PhD in Neuroscience, University College London, 2015
|Education Partnership Lead
Year entered into a non-academic position: 2015
Job highlight: Each year I go out and meet young people who have leveraged outreach opportunities in the field of research to help them to progress in their training or careers. It gives me a huge sense of excitement about the future of research.
What did your PhD help you to develop? My research training set me up to develop resilience, grit and to be optimistic when trying to solve problems.
Left academia after: PhD
What’s your background?
Following my degree, I completed the Teach First graduate programme, taught for two years at a high school and then progressed to Head of Science at the same STEM specialist Academy. I taught young people from year 7 to 12; many of who were from low income backgrounds and despite obtaining very high grades, were not progressing to university and realising their potential. After teaching for four years, I missed science and decided to take a year out to study a master’s in neuroscience at UCL, which turned into a PhD. Seeing the lack of diversity in research and the fact that some of the amazing students I’d encountered had so many barriers to overcome to access such a career compelled me to set up in2scienceUK, and I ran it as a side project during my PhD. After 10 years at In2scienceUK, I started a consultancy to support other organisations grow their programmes before starting at DeepMind as their Education Partnership Lead.
Why did you move away from academia?
At the time I completed my PhD I was already the CEO of In2scienceUK, we were employing staff and I was keen to expand the programme across the UK. Leaving academia, while still getting the opportunity to work with academics through the programme felt a natural next step. What I enjoyed most about my work at in2scienceUK was that the work was tangible, my day had clear outcomes, my year had a clear impact and I had the opportunity to meet and collaborate with academics from a range of disciplines. I also enjoyed the entrepreneurial aspect of starting and growing a business.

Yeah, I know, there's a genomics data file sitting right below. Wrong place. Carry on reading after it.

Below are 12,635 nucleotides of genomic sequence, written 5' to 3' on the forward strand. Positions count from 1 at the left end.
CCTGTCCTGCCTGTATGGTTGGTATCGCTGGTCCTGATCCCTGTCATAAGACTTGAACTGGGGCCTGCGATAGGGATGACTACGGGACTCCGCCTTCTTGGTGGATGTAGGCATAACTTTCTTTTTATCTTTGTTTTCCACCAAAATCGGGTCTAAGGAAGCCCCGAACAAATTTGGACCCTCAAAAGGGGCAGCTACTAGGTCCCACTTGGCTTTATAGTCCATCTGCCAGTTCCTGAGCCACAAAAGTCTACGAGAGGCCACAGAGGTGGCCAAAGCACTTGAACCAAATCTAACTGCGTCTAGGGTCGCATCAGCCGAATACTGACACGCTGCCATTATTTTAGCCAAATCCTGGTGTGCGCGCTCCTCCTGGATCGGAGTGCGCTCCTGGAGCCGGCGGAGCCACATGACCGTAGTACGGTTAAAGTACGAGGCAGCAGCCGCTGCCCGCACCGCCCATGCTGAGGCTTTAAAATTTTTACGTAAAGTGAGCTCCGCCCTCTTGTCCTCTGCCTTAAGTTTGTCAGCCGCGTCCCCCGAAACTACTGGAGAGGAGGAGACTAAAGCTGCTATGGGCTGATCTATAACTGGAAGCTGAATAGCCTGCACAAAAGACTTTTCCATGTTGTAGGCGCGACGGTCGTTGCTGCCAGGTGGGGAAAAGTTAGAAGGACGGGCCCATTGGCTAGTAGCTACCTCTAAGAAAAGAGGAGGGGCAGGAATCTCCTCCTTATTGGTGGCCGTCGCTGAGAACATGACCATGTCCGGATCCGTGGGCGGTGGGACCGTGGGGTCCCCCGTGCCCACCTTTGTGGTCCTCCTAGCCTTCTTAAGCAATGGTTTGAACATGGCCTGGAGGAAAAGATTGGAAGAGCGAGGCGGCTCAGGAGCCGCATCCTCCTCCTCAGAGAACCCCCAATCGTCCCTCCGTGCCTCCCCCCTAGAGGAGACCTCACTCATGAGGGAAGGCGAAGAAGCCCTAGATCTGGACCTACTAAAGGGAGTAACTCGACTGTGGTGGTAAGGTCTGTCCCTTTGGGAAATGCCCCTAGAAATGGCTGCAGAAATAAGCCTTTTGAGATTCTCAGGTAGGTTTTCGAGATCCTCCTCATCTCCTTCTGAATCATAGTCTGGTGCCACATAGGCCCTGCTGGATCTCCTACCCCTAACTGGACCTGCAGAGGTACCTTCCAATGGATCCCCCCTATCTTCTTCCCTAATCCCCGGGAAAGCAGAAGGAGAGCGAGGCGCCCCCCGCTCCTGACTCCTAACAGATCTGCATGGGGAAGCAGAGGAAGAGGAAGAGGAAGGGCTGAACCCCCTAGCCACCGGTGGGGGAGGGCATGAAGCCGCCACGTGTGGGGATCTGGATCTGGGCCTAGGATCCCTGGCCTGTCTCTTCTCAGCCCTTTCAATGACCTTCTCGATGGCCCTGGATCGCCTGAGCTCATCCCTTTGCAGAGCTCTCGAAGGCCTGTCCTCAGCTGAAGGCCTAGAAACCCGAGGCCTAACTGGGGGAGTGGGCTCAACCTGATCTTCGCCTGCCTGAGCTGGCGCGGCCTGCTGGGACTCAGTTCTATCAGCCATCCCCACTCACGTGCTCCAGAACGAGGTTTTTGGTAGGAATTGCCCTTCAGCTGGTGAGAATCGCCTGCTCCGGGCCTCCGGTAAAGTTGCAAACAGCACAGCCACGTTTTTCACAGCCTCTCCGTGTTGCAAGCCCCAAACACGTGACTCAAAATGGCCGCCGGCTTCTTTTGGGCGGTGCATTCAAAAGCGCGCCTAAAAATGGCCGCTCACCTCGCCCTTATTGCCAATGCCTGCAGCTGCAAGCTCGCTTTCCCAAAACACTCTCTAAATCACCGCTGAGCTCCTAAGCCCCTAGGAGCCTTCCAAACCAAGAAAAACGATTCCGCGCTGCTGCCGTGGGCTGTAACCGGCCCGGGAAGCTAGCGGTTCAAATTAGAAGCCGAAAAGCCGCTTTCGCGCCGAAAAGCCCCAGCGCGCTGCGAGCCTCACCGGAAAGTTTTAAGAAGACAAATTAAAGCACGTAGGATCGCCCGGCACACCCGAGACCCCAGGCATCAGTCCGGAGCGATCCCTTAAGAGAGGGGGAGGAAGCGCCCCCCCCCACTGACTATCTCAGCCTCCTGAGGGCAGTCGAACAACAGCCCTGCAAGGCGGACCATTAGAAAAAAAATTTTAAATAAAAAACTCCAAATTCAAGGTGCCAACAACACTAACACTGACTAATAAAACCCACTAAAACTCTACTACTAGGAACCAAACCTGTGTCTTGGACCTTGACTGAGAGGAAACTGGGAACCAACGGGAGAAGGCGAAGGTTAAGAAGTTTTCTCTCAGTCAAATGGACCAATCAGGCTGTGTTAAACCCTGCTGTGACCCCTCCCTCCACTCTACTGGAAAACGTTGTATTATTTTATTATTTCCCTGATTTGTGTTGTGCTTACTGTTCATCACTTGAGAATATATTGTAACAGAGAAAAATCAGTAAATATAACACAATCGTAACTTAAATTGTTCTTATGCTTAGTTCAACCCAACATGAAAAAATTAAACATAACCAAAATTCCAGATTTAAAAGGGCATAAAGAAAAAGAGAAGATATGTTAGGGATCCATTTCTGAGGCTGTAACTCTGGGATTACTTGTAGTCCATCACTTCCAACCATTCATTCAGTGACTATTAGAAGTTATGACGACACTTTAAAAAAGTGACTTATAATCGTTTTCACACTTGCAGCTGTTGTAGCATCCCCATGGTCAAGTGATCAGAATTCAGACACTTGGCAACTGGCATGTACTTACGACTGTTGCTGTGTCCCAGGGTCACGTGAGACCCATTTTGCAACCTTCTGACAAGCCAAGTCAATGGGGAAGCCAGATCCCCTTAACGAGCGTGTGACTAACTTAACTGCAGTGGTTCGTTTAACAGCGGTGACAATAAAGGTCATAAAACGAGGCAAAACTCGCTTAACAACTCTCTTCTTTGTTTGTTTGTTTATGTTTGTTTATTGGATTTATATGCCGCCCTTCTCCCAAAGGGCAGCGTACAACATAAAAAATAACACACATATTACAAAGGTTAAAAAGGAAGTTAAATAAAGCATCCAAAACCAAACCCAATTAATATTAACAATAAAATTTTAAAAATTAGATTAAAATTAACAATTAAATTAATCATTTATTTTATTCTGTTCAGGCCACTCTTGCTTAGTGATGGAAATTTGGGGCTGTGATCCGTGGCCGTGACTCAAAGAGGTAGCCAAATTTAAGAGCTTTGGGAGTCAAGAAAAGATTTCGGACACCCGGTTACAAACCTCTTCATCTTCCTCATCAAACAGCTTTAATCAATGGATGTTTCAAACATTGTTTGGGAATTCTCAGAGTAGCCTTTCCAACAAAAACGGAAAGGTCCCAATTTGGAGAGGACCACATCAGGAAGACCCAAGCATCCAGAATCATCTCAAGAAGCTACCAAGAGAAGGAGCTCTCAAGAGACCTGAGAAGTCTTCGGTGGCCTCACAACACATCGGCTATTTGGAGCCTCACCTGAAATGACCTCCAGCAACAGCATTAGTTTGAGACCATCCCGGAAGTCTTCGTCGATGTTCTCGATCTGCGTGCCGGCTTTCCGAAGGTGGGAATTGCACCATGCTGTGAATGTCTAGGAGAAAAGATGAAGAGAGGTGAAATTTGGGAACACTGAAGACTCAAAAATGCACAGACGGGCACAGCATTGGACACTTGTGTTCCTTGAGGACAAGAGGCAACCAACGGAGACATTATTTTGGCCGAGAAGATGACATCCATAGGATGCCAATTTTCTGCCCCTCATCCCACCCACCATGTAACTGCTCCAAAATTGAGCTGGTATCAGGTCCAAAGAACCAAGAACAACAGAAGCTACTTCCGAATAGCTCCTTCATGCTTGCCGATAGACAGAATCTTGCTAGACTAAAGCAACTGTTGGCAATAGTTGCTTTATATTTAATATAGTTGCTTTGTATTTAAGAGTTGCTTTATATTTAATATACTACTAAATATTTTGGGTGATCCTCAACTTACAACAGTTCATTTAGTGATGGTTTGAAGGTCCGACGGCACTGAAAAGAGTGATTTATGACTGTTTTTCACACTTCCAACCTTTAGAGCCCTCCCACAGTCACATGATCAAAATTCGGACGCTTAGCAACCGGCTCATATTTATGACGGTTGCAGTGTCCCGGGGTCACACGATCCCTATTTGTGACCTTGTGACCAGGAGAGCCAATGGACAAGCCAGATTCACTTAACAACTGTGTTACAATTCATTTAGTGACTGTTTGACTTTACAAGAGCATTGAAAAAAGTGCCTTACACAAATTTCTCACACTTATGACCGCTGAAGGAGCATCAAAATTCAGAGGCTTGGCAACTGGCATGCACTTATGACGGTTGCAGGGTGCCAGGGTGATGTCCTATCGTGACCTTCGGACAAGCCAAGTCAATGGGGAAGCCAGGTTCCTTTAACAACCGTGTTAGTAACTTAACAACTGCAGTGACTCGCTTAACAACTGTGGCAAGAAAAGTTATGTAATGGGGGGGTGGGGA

Is there anything you miss about academia?
Reading and discussing papers. I really miss it and I now read the New Scientist to keep up, a little, with new discoveries.
How did your PhD prepare you for your current job? For example, what were the transferable skills that you developed during your PhD that are most relevant to your current job?
A PhD enables people to develop an array of work-ready skills from attention to detail, problem solving, resilience to the ability to communicate both in writing and verbally to a very high standard. As a PhD student you are also an entrepreneur, and you can deal with ambiguity which is a trait that is hard to find. I have found that together, these skills are highly valued by a wide range of employers.
Can you describe a typical week in your job?
All my roles have been around programme design and partnership development and so I spend a substantial amount of my time meeting people from different organisations or attending events which I really enjoy. I also spend one morning a week looking at sector updates, reading blogs from thought leaders and research papers in the field of access. These activities help to me to keep up to date with changes in the sector and focuses my thinking on what more we can do to promote opportunities for all. Currently I work from the office three days a week and two days from home which I feel is the perfect balance.
What are your reflections on your career path?
I have never had a career plan and I think that in this day and age it is incredibly difficult to do so, with the world of work moving so quickly.
Understanding what really motivates me and gets me out of bed in the morning tended to steer me in the right direction and enabled me to realise my calling.
Innovation and having the freedom to be entrepreneurial is exciting and important to me, and I have always taken roles where I was given direction but also freedom, such as teaching, completing a PhD, and starting a business or programme. There are limitless jobs and often people are completely unaware of the careers that are out there, so researching the roles at different organisations you admire is crucial.
What tips would you give people interviewing for new positions?
During an interview, highlighting your passion and excitement for a role is so important, so do not just rattle through your skills.